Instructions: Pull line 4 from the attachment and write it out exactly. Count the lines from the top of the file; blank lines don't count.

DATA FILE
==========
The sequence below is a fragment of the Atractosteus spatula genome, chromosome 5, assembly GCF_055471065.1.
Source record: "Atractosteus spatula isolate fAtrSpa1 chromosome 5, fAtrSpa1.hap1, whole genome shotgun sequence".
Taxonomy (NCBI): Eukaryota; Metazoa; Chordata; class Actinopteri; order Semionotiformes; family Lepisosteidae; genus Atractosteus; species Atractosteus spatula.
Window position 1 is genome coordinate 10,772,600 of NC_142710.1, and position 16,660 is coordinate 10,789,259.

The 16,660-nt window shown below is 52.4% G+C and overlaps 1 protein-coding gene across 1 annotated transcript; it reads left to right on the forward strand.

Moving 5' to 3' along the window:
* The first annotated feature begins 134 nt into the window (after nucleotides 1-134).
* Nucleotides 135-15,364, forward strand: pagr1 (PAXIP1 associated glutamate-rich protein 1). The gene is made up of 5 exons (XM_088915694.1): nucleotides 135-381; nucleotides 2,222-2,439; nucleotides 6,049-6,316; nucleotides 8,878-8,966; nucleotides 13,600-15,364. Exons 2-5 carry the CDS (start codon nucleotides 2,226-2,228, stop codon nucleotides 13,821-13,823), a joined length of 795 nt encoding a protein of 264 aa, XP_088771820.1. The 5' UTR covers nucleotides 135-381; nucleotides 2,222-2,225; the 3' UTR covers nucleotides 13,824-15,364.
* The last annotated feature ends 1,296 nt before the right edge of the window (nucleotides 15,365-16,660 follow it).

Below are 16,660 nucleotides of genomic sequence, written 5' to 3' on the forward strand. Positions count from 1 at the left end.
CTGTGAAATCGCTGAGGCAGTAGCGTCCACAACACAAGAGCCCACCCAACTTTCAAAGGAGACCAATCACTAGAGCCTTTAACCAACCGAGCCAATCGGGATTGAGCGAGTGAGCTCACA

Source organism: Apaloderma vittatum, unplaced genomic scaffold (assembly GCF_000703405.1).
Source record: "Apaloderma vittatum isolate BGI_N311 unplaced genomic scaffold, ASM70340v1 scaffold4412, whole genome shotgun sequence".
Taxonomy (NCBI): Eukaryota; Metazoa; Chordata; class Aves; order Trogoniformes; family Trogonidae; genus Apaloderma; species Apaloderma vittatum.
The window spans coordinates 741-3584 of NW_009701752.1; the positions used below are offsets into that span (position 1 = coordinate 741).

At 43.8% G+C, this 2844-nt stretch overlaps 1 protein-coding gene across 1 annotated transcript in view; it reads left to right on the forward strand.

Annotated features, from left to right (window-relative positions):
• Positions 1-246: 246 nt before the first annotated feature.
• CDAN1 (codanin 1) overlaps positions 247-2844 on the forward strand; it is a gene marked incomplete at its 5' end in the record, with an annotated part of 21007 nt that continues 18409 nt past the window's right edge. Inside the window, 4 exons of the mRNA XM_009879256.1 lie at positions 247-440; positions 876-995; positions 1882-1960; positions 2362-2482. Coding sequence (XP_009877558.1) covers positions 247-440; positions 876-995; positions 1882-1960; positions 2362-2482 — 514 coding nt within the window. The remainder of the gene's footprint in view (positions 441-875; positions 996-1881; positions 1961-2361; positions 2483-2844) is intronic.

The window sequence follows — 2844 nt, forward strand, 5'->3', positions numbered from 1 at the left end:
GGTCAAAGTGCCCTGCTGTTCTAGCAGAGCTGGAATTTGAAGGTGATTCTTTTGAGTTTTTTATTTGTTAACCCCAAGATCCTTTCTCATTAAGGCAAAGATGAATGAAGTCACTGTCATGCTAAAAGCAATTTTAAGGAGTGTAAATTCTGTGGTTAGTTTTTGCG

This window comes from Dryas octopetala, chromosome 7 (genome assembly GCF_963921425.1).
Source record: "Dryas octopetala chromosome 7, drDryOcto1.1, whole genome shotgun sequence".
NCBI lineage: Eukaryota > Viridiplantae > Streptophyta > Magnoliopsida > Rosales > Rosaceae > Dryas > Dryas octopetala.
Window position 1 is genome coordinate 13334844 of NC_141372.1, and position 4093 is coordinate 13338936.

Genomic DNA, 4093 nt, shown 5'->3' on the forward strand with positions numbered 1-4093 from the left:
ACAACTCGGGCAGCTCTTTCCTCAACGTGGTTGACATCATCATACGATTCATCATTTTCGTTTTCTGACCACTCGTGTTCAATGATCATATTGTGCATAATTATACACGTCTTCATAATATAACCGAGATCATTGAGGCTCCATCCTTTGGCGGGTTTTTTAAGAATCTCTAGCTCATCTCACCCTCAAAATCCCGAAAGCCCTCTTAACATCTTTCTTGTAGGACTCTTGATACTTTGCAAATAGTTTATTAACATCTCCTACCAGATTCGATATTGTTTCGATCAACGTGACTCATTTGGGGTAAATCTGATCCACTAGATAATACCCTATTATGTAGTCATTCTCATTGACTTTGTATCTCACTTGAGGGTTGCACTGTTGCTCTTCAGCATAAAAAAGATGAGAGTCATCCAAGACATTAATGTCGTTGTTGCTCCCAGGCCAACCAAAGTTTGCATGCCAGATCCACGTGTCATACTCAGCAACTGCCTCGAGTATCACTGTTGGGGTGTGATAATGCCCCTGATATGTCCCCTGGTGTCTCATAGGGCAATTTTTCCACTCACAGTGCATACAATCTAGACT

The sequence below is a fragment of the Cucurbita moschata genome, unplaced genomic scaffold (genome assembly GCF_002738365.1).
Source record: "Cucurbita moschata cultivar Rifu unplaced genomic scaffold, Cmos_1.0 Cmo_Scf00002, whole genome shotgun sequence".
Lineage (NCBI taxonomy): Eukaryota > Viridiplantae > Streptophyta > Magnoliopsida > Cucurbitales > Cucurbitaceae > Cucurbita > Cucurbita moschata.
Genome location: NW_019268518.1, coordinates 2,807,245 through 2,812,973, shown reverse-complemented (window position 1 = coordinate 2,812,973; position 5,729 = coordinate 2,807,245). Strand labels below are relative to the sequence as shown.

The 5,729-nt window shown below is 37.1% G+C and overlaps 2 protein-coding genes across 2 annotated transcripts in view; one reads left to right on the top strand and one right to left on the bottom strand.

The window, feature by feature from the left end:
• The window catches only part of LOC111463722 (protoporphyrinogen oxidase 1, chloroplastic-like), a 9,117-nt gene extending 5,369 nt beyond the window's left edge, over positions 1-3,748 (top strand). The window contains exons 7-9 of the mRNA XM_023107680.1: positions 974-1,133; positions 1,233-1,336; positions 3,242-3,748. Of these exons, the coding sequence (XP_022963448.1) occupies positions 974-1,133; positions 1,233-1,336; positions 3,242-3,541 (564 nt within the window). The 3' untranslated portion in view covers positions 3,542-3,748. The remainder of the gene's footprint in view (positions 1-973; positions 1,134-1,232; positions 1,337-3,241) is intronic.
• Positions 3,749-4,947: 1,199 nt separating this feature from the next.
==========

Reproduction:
Window position 1 is genome coordinate 10,772,600 of NC_142710.1, and position 16,660 is coordinate 10,789,259.